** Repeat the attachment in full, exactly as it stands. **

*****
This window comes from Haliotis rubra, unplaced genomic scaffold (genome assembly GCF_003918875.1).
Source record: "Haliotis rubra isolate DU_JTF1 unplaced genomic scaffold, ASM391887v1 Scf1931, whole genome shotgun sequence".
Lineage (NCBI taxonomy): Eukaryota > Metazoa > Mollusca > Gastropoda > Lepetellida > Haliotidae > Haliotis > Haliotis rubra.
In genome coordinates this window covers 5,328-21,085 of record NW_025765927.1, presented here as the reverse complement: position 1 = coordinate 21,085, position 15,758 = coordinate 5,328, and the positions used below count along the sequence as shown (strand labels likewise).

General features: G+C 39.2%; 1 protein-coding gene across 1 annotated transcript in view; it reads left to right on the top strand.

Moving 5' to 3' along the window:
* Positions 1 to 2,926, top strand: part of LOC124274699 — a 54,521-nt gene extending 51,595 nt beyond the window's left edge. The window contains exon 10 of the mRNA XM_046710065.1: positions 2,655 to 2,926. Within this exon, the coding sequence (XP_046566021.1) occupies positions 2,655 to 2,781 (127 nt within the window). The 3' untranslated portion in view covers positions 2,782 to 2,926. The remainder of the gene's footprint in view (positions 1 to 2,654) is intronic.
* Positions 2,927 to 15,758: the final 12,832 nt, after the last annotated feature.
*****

This window comes from Haliotis rubra, unplaced genomic scaffold (genome assembly GCF_003918875.1).
Source record: "Haliotis rubra isolate DU_JTF1 unplaced genomic scaffold, ASM391887v1 Scf1931, whole genome shotgun sequence".
Lineage (NCBI taxonomy): Eukaryota > Metazoa > Mollusca > Gastropoda > Lepetellida > Haliotidae > Haliotis > Haliotis rubra.
In genome coordinates this window covers 5,328-21,085 of record NW_025765927.1, presented here as the reverse complement: position 1 = coordinate 21,085, position 15,758 = coordinate 5,328, and the positions used below count along the sequence as shown (strand labels likewise).

General features: G+C 39.2%; 1 protein-coding gene across 1 annotated transcript in view; it reads left to right on the top strand.

Moving 5' to 3' along the window:
* Positions 1 to 2,926, top strand: part of LOC124274699 — a 54,521-nt gene extending 51,595 nt beyond the window's left edge. The window contains exon 10 of the mRNA XM_046710065.1: positions 2,655 to 2,926. Within this exon, the coding sequence (XP_046566021.1) occupies positions 2,655 to 2,781 (127 nt within the window). The 3' untranslated portion in view covers positions 2,782 to 2,926. The remainder of the gene's footprint in view (positions 1 to 2,654) is intronic.
* Positions 2,927 to 15,758: the final 12,832 nt, after the last annotated feature.